ISKP has released information on social media about the relatively small number of men it said were involved in the attack, along with details of how they planned and executed it.

Putin has linked the activities with Kyiv, saying the terrorists “tried to hide and moved toward Ukraine where, previously, a window had been prepared for them to cross the border.” He also described the attackers as “Nazis,” his oft-used codename for Ukrainians.

At least part of the Kremlin’s motivation for apportioning blame to Kyiv could be an attempt to divert attention and avoid difficult questions about why Russia’s security services failed to take more seriously the advance warnings from the West of an imminent attack.

However, there is also a significant possibility that Putin will use it to double down on the Russian war effort in Ukraine, with potentially key economic, and not just political, implications.

Even before the attack, there were signs of Russia shifting gears in Ukraine. For instance, the Kremlin for the first time declared Russia was involved in a “de facto war” with Ukraine, rather than carrying out a “special military operation,” as had been its previous stance.

The commander of Ukraine’s ground forces, Lt. Gen. Oleksandr Pavliuk, warned last week that Moscow plans to assemble a force of 100,000 troops for a possible new offensive. This follows a period of sustained Russian battlefield gains, including in the city of Avdiivka in February, which has been fueled in part by lack of weapons supplies to Kyiv from Western allies.

Presuming the Russian war effort continues apace, the most likely scenario in the coming weeks is a continued war of attrition. However, one key difference now compared with the spring of 2023 is that Moscow is making gains on the ground, rather than Ukraine.

Still, attrition seems the most likely scenario while both sides are prepared to expend massive resources, albeit Ukraine’s ability to match Russia in this aspect will depend on an increase in Western financial support this year.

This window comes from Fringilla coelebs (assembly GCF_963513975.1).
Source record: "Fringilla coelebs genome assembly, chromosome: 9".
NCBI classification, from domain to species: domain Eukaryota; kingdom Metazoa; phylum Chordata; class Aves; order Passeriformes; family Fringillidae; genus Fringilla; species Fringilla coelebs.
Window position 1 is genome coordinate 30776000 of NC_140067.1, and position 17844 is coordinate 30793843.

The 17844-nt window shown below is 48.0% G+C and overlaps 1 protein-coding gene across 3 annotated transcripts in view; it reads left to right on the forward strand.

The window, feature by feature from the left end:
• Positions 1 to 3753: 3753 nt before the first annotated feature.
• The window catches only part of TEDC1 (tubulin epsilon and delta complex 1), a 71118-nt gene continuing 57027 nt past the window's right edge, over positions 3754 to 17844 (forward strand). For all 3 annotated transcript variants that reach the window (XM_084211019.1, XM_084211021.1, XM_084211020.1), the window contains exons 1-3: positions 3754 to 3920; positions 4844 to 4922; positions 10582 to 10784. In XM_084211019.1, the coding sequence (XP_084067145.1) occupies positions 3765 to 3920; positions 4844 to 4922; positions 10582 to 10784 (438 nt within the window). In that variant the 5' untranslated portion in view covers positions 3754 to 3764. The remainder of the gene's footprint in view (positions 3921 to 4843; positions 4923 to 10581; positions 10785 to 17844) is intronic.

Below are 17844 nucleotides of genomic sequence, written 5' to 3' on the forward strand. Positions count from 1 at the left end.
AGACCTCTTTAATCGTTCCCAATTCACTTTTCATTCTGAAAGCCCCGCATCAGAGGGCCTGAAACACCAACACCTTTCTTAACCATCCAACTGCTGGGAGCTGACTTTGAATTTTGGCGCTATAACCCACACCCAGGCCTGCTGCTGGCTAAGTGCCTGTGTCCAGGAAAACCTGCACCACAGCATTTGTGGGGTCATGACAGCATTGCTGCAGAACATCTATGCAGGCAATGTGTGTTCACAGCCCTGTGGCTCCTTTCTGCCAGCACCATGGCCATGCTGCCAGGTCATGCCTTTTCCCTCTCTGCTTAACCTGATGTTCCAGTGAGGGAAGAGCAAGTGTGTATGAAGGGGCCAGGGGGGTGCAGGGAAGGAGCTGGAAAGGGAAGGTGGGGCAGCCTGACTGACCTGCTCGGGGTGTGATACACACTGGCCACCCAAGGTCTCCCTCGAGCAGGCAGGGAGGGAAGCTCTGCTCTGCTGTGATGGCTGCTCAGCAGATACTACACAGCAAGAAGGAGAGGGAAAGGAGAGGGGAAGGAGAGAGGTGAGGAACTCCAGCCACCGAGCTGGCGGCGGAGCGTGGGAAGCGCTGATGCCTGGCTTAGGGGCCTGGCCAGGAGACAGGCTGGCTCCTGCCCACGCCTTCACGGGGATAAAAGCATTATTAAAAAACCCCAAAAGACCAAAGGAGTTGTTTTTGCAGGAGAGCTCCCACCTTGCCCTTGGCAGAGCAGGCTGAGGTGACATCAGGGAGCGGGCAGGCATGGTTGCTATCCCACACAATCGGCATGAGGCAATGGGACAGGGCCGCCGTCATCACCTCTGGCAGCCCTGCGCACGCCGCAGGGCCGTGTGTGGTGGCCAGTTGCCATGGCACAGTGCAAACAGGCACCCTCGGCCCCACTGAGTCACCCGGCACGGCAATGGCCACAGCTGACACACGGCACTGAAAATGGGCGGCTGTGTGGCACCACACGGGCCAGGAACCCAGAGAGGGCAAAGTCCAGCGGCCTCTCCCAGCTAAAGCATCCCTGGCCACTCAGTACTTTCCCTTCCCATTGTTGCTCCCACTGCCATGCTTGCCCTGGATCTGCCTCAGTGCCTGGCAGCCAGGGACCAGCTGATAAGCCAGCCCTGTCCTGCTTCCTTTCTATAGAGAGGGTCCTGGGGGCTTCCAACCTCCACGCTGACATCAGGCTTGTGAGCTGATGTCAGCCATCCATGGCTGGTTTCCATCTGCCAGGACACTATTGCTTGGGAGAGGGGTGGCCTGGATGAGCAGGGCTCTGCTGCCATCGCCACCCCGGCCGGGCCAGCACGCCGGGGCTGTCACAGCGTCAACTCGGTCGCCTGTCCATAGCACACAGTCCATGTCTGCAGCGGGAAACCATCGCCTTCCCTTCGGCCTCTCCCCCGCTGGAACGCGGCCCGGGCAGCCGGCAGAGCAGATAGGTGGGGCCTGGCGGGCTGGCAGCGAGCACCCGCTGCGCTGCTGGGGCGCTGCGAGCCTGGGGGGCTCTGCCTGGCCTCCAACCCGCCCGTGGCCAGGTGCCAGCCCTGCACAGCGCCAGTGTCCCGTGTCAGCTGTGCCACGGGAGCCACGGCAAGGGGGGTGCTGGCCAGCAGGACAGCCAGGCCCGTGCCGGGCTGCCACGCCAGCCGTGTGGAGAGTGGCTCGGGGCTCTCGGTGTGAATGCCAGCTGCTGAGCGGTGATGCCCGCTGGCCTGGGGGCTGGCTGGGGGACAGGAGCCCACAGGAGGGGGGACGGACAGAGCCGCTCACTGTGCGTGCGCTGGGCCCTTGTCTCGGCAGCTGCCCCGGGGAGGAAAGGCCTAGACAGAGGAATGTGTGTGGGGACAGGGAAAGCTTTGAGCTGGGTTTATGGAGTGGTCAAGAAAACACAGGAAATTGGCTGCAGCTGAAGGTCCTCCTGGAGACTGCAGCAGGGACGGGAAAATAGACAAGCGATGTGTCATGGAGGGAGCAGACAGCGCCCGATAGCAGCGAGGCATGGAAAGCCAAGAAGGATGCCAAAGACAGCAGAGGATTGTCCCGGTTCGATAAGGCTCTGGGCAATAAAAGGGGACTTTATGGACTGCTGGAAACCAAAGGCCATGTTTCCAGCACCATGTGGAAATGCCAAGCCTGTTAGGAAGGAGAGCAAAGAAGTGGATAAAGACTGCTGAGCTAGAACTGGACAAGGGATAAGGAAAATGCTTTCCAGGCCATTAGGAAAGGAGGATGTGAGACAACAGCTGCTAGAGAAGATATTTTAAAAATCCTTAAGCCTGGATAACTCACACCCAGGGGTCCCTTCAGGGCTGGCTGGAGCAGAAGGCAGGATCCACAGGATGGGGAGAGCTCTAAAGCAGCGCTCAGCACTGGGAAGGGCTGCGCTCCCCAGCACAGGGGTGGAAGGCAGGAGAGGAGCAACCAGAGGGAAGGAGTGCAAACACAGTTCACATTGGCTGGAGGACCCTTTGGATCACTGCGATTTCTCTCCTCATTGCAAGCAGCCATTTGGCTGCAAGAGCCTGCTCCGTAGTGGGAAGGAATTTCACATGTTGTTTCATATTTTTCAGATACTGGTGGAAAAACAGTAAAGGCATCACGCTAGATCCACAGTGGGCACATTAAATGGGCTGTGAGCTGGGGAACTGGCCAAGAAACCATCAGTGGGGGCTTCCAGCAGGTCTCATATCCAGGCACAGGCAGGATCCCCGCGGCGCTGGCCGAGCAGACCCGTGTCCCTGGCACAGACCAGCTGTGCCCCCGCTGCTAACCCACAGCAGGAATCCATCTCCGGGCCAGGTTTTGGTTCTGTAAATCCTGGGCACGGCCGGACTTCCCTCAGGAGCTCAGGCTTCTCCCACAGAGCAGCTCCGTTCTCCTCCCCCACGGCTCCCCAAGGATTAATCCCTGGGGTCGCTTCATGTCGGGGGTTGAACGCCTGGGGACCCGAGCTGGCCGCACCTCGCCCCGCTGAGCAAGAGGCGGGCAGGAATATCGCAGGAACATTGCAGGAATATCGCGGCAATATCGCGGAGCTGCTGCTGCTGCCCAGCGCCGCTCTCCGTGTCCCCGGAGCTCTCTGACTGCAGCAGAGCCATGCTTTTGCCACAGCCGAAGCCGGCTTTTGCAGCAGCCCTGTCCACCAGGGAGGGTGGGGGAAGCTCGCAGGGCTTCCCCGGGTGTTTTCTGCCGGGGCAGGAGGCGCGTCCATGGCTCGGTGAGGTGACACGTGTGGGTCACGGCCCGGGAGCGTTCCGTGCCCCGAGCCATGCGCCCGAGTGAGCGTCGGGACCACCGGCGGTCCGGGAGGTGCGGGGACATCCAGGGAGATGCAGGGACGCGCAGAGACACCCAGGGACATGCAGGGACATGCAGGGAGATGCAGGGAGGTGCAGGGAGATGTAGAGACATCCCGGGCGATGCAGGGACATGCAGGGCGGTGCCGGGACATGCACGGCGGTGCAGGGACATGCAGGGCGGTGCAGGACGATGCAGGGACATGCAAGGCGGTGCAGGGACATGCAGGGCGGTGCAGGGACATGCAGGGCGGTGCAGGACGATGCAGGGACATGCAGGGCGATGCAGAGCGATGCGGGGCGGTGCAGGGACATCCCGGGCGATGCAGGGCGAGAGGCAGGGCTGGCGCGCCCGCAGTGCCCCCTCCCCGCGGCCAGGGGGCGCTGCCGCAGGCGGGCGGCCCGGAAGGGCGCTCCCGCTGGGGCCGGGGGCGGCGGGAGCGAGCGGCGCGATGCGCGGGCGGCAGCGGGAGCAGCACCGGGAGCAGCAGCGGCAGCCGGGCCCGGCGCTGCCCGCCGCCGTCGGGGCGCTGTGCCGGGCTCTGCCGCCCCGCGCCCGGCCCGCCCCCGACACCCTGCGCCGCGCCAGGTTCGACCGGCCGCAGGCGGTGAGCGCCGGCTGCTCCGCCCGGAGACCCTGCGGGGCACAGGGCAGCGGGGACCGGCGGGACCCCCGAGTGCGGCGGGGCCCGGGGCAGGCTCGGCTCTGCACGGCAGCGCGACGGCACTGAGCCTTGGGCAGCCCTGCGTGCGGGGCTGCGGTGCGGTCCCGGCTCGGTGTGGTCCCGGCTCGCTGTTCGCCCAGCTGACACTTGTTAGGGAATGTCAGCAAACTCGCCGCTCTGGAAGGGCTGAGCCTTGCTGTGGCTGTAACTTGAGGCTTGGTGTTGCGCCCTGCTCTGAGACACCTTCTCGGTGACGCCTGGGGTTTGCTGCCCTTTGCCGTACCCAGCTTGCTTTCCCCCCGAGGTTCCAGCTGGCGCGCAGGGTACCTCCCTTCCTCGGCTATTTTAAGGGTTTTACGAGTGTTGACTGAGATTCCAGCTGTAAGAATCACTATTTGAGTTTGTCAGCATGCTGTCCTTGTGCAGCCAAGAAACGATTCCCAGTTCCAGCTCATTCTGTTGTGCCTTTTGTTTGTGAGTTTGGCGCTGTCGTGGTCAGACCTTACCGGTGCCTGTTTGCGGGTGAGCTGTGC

While a war of attrition might imply a degree of stability in the conflict, this is not necessarily the case, and the level and range of risks actually remain very high. This is one reason why the outcome of the war is still so unpredictable.

In the context of VUCA (an established theory about the volatile, uncertain, complex and ambiguous nature of conditions and situations), there might well be further significant “surprises” in the coming weeks. This includes the possibility of major nuclear incidents of some kind, possibly “accidents” at nuclear energy sites.

So the conflict will probably continue for many more months, at least. Even in the most positive scenario for peace, in which major fighting ends this year or next, periodic tensions between Russia and Ukraine will probably continue for much longer.

  • Andrew Hammond is an associate at LSE IDEAS at the London School of Economics.

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Arab News is Saudi Arabia's first English-language newspaper. It was founded in 1975 by Hisham and Mohammed Ali Hafiz. Today, it is one of 29 publications produced by Saudi Research & Publishing Company (SRPC), a subsidiary of Saudi Research & Marketing Group (SRMG).